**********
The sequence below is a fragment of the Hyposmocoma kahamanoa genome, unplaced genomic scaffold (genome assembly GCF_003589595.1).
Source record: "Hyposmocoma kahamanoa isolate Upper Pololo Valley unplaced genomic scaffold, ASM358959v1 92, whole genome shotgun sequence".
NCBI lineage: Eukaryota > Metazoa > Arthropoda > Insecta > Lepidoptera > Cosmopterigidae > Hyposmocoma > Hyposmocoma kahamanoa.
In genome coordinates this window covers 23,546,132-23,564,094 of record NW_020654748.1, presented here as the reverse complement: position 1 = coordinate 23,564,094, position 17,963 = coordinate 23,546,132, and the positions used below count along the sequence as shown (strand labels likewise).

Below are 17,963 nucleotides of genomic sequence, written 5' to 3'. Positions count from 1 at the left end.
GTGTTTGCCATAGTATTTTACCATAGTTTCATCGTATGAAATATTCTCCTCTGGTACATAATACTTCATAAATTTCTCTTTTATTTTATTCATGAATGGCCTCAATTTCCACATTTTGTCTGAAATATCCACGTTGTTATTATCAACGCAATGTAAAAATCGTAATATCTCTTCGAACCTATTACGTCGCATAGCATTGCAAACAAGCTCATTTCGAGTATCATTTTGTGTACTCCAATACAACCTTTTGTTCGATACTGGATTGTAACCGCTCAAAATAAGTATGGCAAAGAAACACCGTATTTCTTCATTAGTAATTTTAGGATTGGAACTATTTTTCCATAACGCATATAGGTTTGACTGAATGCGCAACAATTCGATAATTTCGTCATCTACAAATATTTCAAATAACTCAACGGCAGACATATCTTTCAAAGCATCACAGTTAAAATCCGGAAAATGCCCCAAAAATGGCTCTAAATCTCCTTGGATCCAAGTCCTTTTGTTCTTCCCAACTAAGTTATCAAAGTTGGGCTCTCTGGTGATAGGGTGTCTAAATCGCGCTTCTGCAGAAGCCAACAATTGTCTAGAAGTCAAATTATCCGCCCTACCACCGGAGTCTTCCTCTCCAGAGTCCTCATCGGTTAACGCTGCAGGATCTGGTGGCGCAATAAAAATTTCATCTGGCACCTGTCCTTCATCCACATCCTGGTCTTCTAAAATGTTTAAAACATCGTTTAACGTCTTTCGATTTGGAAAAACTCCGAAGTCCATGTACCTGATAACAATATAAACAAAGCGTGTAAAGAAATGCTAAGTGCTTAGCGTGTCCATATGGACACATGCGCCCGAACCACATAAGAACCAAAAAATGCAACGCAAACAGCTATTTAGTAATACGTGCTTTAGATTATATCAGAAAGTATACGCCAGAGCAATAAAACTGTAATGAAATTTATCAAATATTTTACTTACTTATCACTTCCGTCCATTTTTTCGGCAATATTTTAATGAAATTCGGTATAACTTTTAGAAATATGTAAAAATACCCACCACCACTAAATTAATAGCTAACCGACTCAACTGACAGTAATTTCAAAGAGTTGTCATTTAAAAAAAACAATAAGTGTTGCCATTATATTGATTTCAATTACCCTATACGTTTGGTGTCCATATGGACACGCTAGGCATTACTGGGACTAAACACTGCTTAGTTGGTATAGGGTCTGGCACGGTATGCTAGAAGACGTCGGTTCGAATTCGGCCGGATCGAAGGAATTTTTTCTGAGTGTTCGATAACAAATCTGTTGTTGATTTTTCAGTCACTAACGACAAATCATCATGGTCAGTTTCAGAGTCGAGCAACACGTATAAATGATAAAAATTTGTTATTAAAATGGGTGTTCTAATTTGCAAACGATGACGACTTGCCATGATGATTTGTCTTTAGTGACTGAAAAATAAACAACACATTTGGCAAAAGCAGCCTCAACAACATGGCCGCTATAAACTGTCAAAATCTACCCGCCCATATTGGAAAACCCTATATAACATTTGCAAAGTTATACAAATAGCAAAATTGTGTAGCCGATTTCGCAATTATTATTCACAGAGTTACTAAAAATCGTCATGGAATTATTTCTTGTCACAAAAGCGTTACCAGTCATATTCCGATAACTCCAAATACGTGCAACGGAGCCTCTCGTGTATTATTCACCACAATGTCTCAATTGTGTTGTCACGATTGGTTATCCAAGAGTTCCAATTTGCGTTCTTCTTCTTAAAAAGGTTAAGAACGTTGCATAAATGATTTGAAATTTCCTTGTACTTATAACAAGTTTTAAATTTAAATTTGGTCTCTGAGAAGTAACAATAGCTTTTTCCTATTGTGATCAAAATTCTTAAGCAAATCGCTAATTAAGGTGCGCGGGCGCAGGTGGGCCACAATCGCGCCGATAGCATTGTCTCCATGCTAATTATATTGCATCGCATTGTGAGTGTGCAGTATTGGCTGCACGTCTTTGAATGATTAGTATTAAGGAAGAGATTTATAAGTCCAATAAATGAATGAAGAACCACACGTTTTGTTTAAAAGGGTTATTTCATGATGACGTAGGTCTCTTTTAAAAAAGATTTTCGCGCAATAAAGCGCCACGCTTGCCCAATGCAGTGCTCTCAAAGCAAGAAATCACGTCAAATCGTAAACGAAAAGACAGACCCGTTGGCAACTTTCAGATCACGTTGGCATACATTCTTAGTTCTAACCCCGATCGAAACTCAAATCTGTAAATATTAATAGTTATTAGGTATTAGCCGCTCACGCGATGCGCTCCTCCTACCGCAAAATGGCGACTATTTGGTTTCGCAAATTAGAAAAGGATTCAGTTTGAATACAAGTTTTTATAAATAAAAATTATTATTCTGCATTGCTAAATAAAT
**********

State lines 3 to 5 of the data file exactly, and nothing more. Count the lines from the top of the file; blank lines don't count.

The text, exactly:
NCBI lineage: Eukaryota > Metazoa > Arthropoda > Insecta > Lepidoptera > Cosmopterigidae > Hyposmocoma > Hyposmocoma kahamanoa.
In genome coordinates this window covers 23,546,132-23,564,094 of record NW_020654748.1, presented here as the reverse complement: position 1 = coordinate 23,564,094, position 17,963 = coordinate 23,546,132, and the positions used below count along the sequence as shown (strand labels likewise).

Below are 17,963 nucleotides of genomic sequence, written 5' to 3'. Positions count from 1 at the left end.